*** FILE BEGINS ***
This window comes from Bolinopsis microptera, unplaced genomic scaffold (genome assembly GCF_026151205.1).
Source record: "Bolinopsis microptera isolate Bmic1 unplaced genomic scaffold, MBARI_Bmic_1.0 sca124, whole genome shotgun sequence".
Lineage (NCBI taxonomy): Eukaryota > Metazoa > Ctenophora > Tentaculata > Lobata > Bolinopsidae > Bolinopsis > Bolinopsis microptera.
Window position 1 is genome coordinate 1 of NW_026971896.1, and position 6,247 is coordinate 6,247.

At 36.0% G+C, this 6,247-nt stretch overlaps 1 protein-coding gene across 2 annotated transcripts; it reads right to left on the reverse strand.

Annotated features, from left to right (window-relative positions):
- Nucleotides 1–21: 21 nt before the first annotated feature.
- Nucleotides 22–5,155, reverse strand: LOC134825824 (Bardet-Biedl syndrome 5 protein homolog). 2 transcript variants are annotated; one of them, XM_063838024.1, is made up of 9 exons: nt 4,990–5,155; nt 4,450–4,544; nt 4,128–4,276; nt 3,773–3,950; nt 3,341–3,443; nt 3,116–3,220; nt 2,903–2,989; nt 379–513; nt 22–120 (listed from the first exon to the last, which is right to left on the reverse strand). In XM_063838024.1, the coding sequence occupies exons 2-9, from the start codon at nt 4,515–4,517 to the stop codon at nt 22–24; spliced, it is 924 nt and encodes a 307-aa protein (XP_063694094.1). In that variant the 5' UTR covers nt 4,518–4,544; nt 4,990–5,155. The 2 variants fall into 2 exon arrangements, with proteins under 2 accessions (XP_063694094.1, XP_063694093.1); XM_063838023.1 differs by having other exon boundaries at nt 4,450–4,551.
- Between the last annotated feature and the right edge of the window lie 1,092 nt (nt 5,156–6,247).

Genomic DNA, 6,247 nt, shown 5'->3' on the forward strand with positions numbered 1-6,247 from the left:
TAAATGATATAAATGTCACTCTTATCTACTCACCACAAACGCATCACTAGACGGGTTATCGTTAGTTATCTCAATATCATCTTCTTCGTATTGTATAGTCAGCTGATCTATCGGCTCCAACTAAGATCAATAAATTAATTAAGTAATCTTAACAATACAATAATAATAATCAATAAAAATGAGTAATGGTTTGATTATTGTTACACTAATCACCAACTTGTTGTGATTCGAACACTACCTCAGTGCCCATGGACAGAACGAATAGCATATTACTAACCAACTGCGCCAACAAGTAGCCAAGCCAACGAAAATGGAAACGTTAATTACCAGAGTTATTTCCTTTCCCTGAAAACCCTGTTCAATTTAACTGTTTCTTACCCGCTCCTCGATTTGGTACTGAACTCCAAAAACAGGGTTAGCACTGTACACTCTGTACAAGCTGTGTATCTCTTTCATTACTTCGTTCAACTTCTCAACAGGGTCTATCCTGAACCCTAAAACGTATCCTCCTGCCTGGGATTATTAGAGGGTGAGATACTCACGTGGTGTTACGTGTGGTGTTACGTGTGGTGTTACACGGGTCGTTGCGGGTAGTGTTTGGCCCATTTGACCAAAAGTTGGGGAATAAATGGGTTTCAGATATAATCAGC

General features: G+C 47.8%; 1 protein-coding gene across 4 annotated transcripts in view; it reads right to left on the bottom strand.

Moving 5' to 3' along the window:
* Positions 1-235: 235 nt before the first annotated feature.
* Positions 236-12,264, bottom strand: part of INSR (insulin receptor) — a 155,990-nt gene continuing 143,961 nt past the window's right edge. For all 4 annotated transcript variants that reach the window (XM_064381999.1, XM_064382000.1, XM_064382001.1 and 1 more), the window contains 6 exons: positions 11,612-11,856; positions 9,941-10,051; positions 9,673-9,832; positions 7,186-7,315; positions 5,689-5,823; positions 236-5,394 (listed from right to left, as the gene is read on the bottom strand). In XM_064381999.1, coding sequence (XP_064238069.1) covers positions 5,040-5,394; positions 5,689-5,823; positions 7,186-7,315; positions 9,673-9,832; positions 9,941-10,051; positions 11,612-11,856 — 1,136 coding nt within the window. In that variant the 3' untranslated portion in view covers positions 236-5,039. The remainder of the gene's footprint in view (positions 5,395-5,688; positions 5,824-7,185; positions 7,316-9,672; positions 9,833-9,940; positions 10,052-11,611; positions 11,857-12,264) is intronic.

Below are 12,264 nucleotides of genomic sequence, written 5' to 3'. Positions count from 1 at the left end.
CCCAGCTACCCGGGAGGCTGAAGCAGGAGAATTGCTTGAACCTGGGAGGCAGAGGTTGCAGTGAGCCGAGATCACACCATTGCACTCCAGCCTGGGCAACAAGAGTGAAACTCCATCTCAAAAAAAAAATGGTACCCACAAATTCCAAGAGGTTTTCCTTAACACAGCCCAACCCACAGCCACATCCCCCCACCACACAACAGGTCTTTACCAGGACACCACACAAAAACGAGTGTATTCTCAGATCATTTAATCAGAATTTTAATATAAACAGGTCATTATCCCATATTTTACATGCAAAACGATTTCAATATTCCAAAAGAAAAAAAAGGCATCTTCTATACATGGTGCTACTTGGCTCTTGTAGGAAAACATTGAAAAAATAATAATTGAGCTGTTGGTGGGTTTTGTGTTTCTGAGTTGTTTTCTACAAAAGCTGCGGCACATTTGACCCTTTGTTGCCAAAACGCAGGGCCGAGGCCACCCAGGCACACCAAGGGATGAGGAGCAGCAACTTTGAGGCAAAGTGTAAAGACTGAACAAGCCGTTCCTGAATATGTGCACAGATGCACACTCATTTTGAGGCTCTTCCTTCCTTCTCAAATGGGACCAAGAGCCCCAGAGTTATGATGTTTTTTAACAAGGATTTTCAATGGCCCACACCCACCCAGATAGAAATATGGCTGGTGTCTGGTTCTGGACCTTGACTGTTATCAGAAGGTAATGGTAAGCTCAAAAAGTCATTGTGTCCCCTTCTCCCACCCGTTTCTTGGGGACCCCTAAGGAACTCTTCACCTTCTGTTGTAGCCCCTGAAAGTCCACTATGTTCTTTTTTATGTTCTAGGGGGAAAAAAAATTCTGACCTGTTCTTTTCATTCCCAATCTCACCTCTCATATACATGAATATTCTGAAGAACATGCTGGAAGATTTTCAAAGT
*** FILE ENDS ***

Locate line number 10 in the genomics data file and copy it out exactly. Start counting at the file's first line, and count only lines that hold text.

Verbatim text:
Genomic DNA, 6,247 nt, shown 5'->3' on the forward strand with positions numbered 1-6,247 from the left: